Protesters marched from the center of the village towards village's lands today, under the slogan "Martyrs are not number", commemorating the struggle's martyrs and their sacrifices. As the procession advanced down the road, it was greeted by a barrage of tear-gas projectiles, many of them shot directly at the protesters, by the Israeli Border Police officers who took positions on the village's main road intent on stifling the march. The demonstrators were also hosed with rancid water shot from a high pressure water-cannon, which Israel euphemistically refers to as "The Skunk", as well as rubber-coated bullets.
As it proved impossible to advance on the road, some protesters set on reaching village's lands tried to skirt the soldiers by descending towards the village's spring that settlers are trying to take over from the hill on the western side of the village. While some succeeded in reaching quite close to the spring, they were met by the same brutality protesters faced on the main road, and were eventually forced to retreat. No serious injuries or arrests were recorded.
Late in 2009, settlers began gradually taking over Ein al-Qaws (the Bow Spring), which rests on lands belonging to Bashir Tamimi, the head of the Nabi Saleh village council. The settlers, abetted by the army, erected a shed over the spring, renamed it Maayan Meir, after a late settler, and began driving away Palestinians who came to use the spring by force - at times throwing stones or even pointing guns at them, threatening to shoot.
While residents of Nabi Saleh have already endured decades of continuous land grab and expulsion to allow for the ever continuing expansion of the Halamish settlement, the takeover of the spring served as the last straw that lead to the beginning of the village’s grassroots protest campaign of weekly demonstrations in demand for the return of their lands.
Protest in the tiny village enjoys the regular support of Palestinians from surrounding areas, as well as that of Israeli and international activists. Demonstrations in Nabi Saleh are also unique in the level of women participation in them, and the role they hold in all their aspects, including organizing. Such participation, which often also includes the participation of children reflects the village’s commitment to a truly popular grassroots mobilization, encompassing all segments of the community.
The response of the Israeli military to the protests has been especially brutal and includes regularly laying complete siege on village every Friday, accompanied by the declaration of the entire village, including the built up area, as a closed military zone. Prior and during the demonstrations themselves, the army often completely occupies the village, in effect enforcing an undeclared curfew. Military nighttime raids and arrest operations are also a common tactic in the army’s strategy of intimidation, often targeting minors.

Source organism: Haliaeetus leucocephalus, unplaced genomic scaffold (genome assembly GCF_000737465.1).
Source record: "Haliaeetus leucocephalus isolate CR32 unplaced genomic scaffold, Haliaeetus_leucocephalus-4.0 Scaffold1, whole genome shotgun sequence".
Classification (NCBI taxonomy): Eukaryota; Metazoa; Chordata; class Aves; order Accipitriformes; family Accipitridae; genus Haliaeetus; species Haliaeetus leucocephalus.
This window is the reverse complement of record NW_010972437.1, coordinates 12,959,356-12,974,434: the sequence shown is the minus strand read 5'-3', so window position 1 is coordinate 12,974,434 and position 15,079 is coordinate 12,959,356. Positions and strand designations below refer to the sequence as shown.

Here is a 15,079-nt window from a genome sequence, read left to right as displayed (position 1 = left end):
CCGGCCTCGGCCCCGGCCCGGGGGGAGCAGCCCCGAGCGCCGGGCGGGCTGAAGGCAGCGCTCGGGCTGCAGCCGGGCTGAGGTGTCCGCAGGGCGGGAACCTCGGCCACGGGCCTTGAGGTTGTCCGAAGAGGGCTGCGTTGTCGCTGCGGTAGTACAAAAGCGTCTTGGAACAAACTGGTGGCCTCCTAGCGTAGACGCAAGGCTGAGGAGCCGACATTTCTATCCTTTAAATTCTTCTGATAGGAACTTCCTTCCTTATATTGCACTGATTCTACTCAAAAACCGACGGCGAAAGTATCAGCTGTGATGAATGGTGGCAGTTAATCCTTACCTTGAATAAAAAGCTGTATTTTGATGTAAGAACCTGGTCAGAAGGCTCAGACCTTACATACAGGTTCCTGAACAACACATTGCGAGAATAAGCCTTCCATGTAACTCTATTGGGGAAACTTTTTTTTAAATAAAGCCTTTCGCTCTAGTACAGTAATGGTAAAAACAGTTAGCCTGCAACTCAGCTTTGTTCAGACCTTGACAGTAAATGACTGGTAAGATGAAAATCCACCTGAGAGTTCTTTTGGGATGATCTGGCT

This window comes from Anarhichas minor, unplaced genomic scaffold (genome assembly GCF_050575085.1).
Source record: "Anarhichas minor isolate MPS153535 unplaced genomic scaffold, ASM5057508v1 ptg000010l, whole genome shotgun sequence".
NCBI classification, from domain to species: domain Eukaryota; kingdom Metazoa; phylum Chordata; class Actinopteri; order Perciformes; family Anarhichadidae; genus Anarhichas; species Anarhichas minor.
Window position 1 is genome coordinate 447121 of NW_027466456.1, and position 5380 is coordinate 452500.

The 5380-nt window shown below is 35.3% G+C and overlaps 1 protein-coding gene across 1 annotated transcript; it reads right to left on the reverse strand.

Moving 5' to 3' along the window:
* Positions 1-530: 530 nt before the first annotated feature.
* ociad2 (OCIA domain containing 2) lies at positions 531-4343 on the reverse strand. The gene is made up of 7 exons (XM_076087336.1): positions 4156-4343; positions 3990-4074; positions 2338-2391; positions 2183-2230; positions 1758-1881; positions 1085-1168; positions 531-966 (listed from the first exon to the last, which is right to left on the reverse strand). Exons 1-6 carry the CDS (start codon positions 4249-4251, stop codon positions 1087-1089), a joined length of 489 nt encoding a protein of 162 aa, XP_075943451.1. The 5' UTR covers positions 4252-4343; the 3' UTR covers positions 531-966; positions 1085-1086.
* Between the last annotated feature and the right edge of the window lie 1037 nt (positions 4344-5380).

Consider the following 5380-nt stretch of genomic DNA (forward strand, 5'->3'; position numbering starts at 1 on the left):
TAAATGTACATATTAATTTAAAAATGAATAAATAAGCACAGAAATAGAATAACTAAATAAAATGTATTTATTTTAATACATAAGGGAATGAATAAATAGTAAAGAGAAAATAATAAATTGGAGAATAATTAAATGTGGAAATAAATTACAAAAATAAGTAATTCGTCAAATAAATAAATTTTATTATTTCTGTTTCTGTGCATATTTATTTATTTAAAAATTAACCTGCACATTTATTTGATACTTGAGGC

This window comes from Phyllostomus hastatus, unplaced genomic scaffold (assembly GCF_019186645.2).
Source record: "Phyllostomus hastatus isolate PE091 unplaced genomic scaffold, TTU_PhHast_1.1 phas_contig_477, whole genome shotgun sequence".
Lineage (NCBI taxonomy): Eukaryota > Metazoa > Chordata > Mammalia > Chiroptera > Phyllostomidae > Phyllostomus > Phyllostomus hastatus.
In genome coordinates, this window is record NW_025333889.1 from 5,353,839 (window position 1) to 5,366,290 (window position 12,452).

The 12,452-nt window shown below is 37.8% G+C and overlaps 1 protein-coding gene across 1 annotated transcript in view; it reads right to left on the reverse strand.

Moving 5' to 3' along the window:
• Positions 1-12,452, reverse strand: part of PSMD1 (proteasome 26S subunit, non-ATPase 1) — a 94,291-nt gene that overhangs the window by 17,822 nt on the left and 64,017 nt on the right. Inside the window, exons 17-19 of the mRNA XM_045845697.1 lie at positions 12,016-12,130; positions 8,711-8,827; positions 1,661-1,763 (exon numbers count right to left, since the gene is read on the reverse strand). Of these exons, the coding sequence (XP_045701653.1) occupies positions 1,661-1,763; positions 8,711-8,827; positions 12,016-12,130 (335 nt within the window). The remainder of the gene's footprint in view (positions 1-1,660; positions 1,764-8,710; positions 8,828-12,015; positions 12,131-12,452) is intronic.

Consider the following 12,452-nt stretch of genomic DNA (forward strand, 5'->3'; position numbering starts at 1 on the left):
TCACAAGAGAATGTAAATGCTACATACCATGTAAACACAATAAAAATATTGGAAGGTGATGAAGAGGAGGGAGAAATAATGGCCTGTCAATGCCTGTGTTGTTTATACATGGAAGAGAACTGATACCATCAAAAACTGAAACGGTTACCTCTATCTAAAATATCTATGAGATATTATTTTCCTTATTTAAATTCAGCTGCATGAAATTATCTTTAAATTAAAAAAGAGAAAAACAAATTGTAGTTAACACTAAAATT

In order to prevent the villagers and their supporters from exercising their fundamental right to demonstrate and march to their lands, soldiers regularly use disproportional force against the unarmed protesters. The means utilized by the army to hinder demonstrations include, but are not limited to, the use of tear-gas projectiles, banned high-velocity tear-gas projectiles, rubber-coated bullets and, at times, even live ammunition. The use of banned 0.22" munitions by snipers has also been recorded in Nabi Saleh.
The use of such practices have already brought about the death of Mustafa Tamimi and caused countless injuries, several of them serious, including those of children - the most serious of which is that of 14 year-old Ehab Barghouthi, who was shot in the head with a rubber-coated bullet from short range on March 5th, 2010 and laid comatose in the hospital for three weeks. Due to the wide-spread nature of the disproportionate use of force, the phenomenon cannot be attributed to the behavior of individual soldiers, and should be viewed as the execution of policy.
Tear-gas, as well as a foul liquid called “The Skunk”, which is shot from a water cannon, is often used inside the built up area of the village, or even directly pointed into houses, in a way that allows no refuge for the uninvolved residents of the village, including children and the elderly. The interior of at least one house caught fire and was severely damaged after soldiers shot a tear-gas projectile through its windows.
Since December 2009, when protest in the village was sparked, hundreds of demonstration-related injuries caused by disproportionate military violence have been recorded in Nabi Saleh.
Between January 2010 and June 2011, the Israeli Army has carried 76 arrests of people detained for 24 hours or more on suspicions related to protest in the village of Nabi Saleh, including those of women and of children as young as 11 years old. Of the 76, 18 were minors. Dozens more were detained for shorter periods